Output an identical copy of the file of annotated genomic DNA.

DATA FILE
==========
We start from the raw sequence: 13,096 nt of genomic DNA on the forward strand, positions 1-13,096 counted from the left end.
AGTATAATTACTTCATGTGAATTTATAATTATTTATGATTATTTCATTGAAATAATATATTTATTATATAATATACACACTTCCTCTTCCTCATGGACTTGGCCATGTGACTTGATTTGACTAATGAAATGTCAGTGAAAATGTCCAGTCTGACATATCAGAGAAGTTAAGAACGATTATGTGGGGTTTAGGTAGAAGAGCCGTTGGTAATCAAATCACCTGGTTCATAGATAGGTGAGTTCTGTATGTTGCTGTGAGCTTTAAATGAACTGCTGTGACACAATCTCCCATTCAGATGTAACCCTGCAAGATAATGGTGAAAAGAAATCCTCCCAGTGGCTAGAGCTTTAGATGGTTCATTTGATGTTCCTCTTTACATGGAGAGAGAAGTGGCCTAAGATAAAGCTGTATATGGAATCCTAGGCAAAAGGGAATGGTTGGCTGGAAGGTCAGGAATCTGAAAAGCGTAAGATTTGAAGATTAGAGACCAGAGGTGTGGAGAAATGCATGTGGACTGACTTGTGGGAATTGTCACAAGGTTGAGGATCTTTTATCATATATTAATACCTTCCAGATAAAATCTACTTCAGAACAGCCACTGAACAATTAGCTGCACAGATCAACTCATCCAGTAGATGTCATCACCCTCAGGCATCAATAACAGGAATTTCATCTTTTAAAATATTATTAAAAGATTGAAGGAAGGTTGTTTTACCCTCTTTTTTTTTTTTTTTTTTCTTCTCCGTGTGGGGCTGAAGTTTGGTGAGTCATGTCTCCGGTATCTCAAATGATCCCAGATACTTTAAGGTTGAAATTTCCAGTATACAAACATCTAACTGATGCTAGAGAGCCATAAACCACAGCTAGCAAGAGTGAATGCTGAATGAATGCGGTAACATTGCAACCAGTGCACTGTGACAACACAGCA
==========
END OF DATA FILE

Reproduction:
We start from the raw sequence: 13,096 nt of genomic DNA on the forward strand, positions 1-13,096 counted from the left end.
AGTATAATTACTTCATGTGAATTTATAATTATTTATGATTATTTCATTGAAATAATATATTTATTATATAATATACACACTTCCTCTTCCTCATGGACTTGGCCATGTGACTTGATTTGACTAATGAAATGTCAGTGAAAATGTCCAGTCTGACATATCAGAGAAGTTAAGAACGATTATGTGGGGTTTAGGTAGAAGAGCCGTTGGTAATCAAATCACCTGGTTCATAGATAGGTGAGTTCTGTATGTTGCTGTGAGCTTTAAATGAACTGCTGTGACACAATCTCCCATTCAGATGTAACCCTGCAAGATAATGGTGAAAAGAAATCCTCCCAGTGGCTAGAGCTTTAGATGGTTCATTTGATGTTCCTCTTTACATGGAGAGAGAAGTGGCCTAAGATAAAGCTGTATATGGAATCCTAGGCAAAAGGGAATGGTTGGCTGGAAGGTCAGGAATCTGAAAAGCGTAAGATTTGAAGATTAGAGACCAGAGGTGTGGAGAAATGCATGTGGACTGACTTGTGGGAATTGTCACAAGGTTGAGGATCTTTTATCATATATTAATACCTTCCAGATAAAATCTACTTCAGAACAGCCACTGAACAATTAGCTGCACAGATCAACTCATCCAGTAGATGTCATCACCCTCAGGCATCAATAACAGGAATTTCATCTTTTAAAATATTATTAAAAGATTGAAGGAAGGTTGTTTTACCCTCTTTTTTTTTTTTTTTTTTCTTCTCCGTGTGGGGCTGAAGTTTGGTGAGTCATGTCTCCGGTATCTCAAATGATCCCAGATACTTTAAGGTTGAAATTTCCAGTATACAAACATCTAACTGATGCTAGAGAGCCATAAACCACAGCTAGCAAGAGTGAATGCTGAATGAATGCGGTAACATTGCAACCAGTGCACTGTGACAACACAGCA